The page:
first interaction between the pattern and the catalysts is before a
particular generation. If this parameter is omitted then we assume
that [max gen of first interaction] == [maximum generation]. This
parameter should be especially useful if the initial pattern is a
spaceship.

survive:

survive tests which stable cells continue to exist after the pattern
has stabilized.  To use it, some cells in the initial pattern are
excluded from this test, while the others (assumed to be part of
a still life) are tested at each generation to see if they are
present.  These cells may disappear for some time, but must be restored
before the end of the testing period (hard-coded to 500 generations in
the program).  Since cells can be either *, a-z, or A-Z, the one argument
of survive specifies which cells to ignore.

For picol.life, 'survive a' only outputs patterns that restore the block,
while 'survive ab' will output any pattern such that the perturbers added
by ptb2 are not destroyed.

Pattern format:

   Like xlife picture format, except ! acts as a linefeed.
   Also, live cells can be represented by letters a-z A-Z
   in order to distinguish between parts of the pattern that survive

   If the filename of the test pattern ends in ".rle" then it is assumed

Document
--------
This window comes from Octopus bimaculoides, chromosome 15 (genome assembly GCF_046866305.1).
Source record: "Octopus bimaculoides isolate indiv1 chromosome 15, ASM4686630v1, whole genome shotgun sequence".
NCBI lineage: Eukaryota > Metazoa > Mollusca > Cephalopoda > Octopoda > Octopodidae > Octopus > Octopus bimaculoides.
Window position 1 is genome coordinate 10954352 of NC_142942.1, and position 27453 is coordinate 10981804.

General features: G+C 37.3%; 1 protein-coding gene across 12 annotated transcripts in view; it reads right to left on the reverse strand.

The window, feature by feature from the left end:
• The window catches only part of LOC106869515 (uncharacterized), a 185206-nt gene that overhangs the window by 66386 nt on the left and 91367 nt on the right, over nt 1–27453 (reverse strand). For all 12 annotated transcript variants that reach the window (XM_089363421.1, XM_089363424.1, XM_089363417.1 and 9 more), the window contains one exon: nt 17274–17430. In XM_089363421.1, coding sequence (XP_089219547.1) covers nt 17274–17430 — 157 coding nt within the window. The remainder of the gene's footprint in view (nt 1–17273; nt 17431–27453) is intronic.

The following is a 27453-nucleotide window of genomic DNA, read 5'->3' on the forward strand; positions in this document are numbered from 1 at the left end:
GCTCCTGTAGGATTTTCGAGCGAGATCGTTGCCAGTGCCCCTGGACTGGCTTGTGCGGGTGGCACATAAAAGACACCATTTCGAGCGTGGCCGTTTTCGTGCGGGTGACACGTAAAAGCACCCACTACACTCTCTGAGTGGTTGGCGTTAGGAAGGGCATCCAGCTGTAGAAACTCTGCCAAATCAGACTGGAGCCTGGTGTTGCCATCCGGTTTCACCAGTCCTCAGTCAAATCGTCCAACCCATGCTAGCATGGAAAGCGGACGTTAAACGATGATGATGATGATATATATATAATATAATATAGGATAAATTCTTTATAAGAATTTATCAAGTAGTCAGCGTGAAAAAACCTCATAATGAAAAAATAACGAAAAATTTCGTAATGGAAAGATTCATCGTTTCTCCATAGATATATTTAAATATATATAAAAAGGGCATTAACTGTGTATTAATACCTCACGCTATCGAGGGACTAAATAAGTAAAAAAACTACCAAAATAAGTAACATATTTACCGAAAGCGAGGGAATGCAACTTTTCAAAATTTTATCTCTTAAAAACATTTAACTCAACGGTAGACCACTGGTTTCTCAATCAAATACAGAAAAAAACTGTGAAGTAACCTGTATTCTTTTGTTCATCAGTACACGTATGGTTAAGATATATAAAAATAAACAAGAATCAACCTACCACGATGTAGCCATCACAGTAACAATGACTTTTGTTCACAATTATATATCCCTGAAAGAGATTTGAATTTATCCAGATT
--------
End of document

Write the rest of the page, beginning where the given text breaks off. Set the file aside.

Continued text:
that the data is in RLE format. In plain RLE, live cells are translated
   to '*'. In LifeHistory format state 1 translates to '*', state 3 to 'a'
   and state 5 to 'b'. States 2 and 4 are ignored. No other states may be 
   present.

   RLE can also be used in the list of perturbers. RLE is assumed to be in
   use if there is at least one instance of the character '$' on the line.
   State 1 corresponds to '*' while states 3 and 5 correspond to 'z'. All
   RLE for a single catalyst must appear on one line. Lines that begin with
   two hash signs '##' are used as descriptors for the following catalysts.
   Lines that begin with a single hash sign '#' are ignored, as are lines
   that are purely whitespace. At the start of the program's execution a
   summary of the catalysts that are being used is printed to stderr.

Order of fields in output

from ptb2:

   <pattern> <generation of first interaction>

from survive:

  <input line> <max #generations fixed part is "damaged" and then restored> \
               <#generations during last "damaged" period> \